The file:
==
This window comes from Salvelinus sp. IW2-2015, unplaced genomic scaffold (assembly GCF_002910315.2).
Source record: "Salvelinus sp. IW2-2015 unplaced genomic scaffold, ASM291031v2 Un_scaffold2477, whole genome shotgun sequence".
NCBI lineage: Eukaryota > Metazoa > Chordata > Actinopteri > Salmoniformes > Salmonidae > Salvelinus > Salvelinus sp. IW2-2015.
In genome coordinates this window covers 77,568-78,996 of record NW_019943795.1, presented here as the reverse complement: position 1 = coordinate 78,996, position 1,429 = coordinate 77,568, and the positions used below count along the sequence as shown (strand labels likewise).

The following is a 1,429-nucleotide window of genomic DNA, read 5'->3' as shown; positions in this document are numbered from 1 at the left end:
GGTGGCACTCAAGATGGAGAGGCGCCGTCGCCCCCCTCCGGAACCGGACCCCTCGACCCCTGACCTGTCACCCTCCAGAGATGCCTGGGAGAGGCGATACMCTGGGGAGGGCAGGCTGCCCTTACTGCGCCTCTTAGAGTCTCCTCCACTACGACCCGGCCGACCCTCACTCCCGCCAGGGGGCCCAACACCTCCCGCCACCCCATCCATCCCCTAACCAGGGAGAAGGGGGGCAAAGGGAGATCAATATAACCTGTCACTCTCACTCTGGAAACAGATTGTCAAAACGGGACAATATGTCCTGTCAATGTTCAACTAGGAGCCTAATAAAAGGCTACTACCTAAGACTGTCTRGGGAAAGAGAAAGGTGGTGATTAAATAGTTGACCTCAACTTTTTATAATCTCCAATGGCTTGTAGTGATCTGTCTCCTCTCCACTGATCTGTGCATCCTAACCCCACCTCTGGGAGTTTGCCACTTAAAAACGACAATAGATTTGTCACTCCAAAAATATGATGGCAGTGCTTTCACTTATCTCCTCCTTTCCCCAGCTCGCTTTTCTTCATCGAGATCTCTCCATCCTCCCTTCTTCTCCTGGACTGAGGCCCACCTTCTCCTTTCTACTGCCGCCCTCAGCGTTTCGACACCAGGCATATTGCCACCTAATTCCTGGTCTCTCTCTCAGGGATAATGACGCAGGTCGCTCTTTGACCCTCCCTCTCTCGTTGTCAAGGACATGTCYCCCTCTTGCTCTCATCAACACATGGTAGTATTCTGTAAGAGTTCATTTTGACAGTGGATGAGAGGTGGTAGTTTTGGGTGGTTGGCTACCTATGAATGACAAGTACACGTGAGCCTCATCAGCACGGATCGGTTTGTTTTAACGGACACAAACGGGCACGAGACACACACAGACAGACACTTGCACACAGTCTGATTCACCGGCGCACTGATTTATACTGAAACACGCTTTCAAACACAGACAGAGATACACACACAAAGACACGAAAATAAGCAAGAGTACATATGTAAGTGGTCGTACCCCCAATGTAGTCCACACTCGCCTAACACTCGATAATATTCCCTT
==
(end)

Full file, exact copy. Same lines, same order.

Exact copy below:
This window comes from Salvelinus sp. IW2-2015, unplaced genomic scaffold (assembly GCF_002910315.2).
Source record: "Salvelinus sp. IW2-2015 unplaced genomic scaffold, ASM291031v2 Un_scaffold2477, whole genome shotgun sequence".
NCBI lineage: Eukaryota > Metazoa > Chordata > Actinopteri > Salmoniformes > Salmonidae > Salvelinus > Salvelinus sp. IW2-2015.
In genome coordinates this window covers 77,568-78,996 of record NW_019943795.1, presented here as the reverse complement: position 1 = coordinate 78,996, position 1,429 = coordinate 77,568, and the positions used below count along the sequence as shown (strand labels likewise).

The following is a 1,429-nucleotide window of genomic DNA, read 5'->3' as shown; positions in this document are numbered from 1 at the left end:
GGTGGCACTCAAGATGGAGAGGCGCCGTCGCCCCCCTCCGGAACCGGACCCCTCGACCCCTGACCTGTCACCCTCCAGAGATGCCTGGGAGAGGCGATACMCTGGGGAGGGCAGGCTGCCCTTACTGCGCCTCTTAGAGTCTCCTCCACTACGACCCGGCCGACCCTCACTCCCGCCAGGGGGCCCAACACCTCCCGCCACCCCATCCATCCCCTAACCAGGGAGAAGGGGGGCAAAGGGAGATCAATATAACCTGTCACTCTCACTCTGGAAACAGATTGTCAAAACGGGACAATATGTCCTGTCAATGTTCAACTAGGAGCCTAATAAAAGGCTACTACCTAAGACTGTCTRGGGAAAGAGAAAGGTGGTGATTAAATAGTTGACCTCAACTTTTTATAATCTCCAATGGCTTGTAGTGATCTGTCTCCTCTCCACTGATCTGTGCATCCTAACCCCACCTCTGGGAGTTTGCCACTTAAAAACGACAATAGATTTGTCACTCCAAAAATATGATGGCAGTGCTTTCACTTATCTCCTCCTTTCCCCAGCTCGCTTTTCTTCATCGAGATCTCTCCATCCTCCCTTCTTCTCCTGGACTGAGGCCCACCTTCTCCTTTCTACTGCCGCCCTCAGCGTTTCGACACCAGGCATATTGCCACCTAATTCCTGGTCTCTCTCTCAGGGATAATGACGCAGGTCGCTCTTTGACCCTCCCTCTCTCGTTGTCAAGGACATGTCYCCCTCTTGCTCTCATCAACACATGGTAGTATTCTGTAAGAGTTCATTTTGACAGTGGATGAGAGGTGGTAGTTTTGGGTGGTTGGCTACCTATGAATGACAAGTACACGTGAGCCTCATCAGCACGGATCGGTTTGTTTTAACGGACACAAACGGGCACGAGACACACACAGACAGACACTTGCACACAGTCTGATTCACCGGCGCACTGATTTATACTGAAACACGCTTTCAAACACAGACAGAGATACACACACAAAGACACGAAAATAAGCAAGAGTACATATGTAAGTGGTCGTACCCCCAATGTAGTCCACACTCGCCTAACACTCGATAATATTCCCTT